Ferrari shrugged off a disappointing 2020 campaign to reclaim some ground to the frontrunners last season.
Two years ago the Scuderia struggled through its worst campaign since 1980 but an improved power unit package in 2021 helped Charles Leclerc and new recruit Carlos Sainz to compete for third in the championship.
With Ferrari harbouring hope of a title challenge under F1's new regulations this year, GPFans takes a look at what we learned from the team last term.
Sainz's reminder of talent as 'new generation' steal focus
Anyone who follows F1 will have heard the hype around the new generation of F1 drivers entering the fore.
Yet by finishing fifth in the standings last year with multiple podium performances whilst adapting to a new car, Sainz has put his name forward in a 'you forgot me' kind of way.
The reality is that despite making a few mistakes in practice or qualifying through the season, the Spaniard was quick whilst also reliable.
Sainz raced 99.77 per cent of all laps across the year, two per cent [or 25 laps] more than the next most consistent finisher, going on to finish ahead of his team-mate in the final drivers' standings.
Given the machinery is provided, Sainz may well be a world champion in waiting.
Leclerc performances deserved more
By finishing behind Sainz in the standings, you would be forgiven for thinking Leclerc had a poor season. In fact, it is quite the opposite, with the Monégasque actually outperforming his team-mate more often than not.
The pace that saw him drag a woeful car through 2020 continued into 2021, with qualifying and race performances keeping Ferrari close to McLaren in the early salvo of the season.
Two pole positions underlined his talent and Ferrari's progress, although one at his home race was marred by a crash that ensured he would fail to take the start.
And let's not forget, Leclerc was only a handful of kilometres away from taking his first win since 2019 at the British Grand Prix.
In the end it was a strong season for Leclerc, even if the final standings didn't reflect how well he drove.
Poles prove pace improvement
The aforementioned pole positions are a visual indicator of the improvements Ferrari had made between seasons.
With the switch in focus to 2022 last year and the lack of in-season development, it was always likely the two teams at the top would pull away as the championship battle intensified, so to battle when there was a more even playing field would have delighted team principal Mattia Binotto.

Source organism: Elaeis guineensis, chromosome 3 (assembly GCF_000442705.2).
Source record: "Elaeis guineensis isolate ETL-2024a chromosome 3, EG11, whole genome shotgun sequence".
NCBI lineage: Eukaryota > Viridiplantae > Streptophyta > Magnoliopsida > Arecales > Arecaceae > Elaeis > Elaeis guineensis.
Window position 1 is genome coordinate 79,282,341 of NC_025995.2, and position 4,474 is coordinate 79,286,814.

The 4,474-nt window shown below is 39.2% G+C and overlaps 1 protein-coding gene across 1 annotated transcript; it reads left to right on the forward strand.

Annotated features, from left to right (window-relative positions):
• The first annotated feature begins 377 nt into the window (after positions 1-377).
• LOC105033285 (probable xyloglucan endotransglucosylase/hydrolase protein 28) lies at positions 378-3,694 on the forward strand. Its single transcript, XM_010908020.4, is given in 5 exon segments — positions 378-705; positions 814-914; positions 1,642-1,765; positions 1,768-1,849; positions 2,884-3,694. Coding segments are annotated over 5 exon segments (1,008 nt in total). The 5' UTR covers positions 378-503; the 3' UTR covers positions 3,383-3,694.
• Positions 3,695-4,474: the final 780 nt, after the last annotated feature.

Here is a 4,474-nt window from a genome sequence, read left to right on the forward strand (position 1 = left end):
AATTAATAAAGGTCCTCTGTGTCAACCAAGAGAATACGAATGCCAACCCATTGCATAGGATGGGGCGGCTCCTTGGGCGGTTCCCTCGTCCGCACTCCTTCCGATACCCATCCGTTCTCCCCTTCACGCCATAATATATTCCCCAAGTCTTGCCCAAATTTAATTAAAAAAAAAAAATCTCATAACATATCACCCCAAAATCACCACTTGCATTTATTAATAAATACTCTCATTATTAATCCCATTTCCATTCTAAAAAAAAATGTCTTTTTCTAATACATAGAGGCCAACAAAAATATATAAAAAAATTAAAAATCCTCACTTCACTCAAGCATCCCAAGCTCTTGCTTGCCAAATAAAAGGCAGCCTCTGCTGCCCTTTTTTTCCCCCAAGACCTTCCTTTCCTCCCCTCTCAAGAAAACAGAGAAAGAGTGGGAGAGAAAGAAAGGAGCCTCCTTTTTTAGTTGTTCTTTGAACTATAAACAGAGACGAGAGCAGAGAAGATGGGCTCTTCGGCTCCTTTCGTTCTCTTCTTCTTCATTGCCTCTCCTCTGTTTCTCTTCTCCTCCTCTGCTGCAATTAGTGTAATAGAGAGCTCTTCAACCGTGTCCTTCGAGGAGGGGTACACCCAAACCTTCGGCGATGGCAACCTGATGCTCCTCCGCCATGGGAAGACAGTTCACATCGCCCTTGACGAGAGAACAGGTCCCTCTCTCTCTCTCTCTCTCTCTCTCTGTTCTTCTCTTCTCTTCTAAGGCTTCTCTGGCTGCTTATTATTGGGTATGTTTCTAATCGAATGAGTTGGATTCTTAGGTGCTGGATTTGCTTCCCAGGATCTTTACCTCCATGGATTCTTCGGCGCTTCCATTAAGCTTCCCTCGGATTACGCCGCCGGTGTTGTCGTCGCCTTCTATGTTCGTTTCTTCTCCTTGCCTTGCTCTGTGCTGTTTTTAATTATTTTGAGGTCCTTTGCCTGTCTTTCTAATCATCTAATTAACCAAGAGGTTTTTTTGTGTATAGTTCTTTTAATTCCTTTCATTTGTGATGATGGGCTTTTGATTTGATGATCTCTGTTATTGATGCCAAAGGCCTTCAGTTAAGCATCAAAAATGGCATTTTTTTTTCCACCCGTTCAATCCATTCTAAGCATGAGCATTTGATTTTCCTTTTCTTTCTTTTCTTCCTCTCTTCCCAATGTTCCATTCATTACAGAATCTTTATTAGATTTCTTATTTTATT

The previous year had been a trying time for everyone at Maranello and with instances of internal implosions during times of crisis at Ferrari before, the way the team pulled together to dig themselves out of a hole must be commended.
Of course, a win would be more satisfying than a pole, but at least all of that hard work was validated by the timing screens, albeit at outliers in Monaco and Azerbaijan.
Strategy improvements pay dividends
Aside from the technical issues Ferrari had in 2020, the team had struggled with strategic mishaps for years.
Such issues were highlighted in Sebastian Vettel's final year with the Scuderia where tempers often frayed, but last year the team seemed to get on top of the problems.
There were no clangers where drivers dropped positions due to a poorly timed pit stop and on the whole, the execution in the pit lane was improved.
With the field only getting tighter over the coming years, this will need to be a recurring strength.
Hybrid system seals the deal
The most exciting development for Ferrari all season was the introduction of its 2022-spec hybrid system as part of a power unit upgrade in the second half of 2021.
The performance from the car thereon in was clear to see, with the gap to McLaren overturned in the race for third.
That allowed Ferrari to effectively test the system before homologation, meaning any rectifications would have been achievable.
Not only did it help cement third, it could prove to be crucial in the future.
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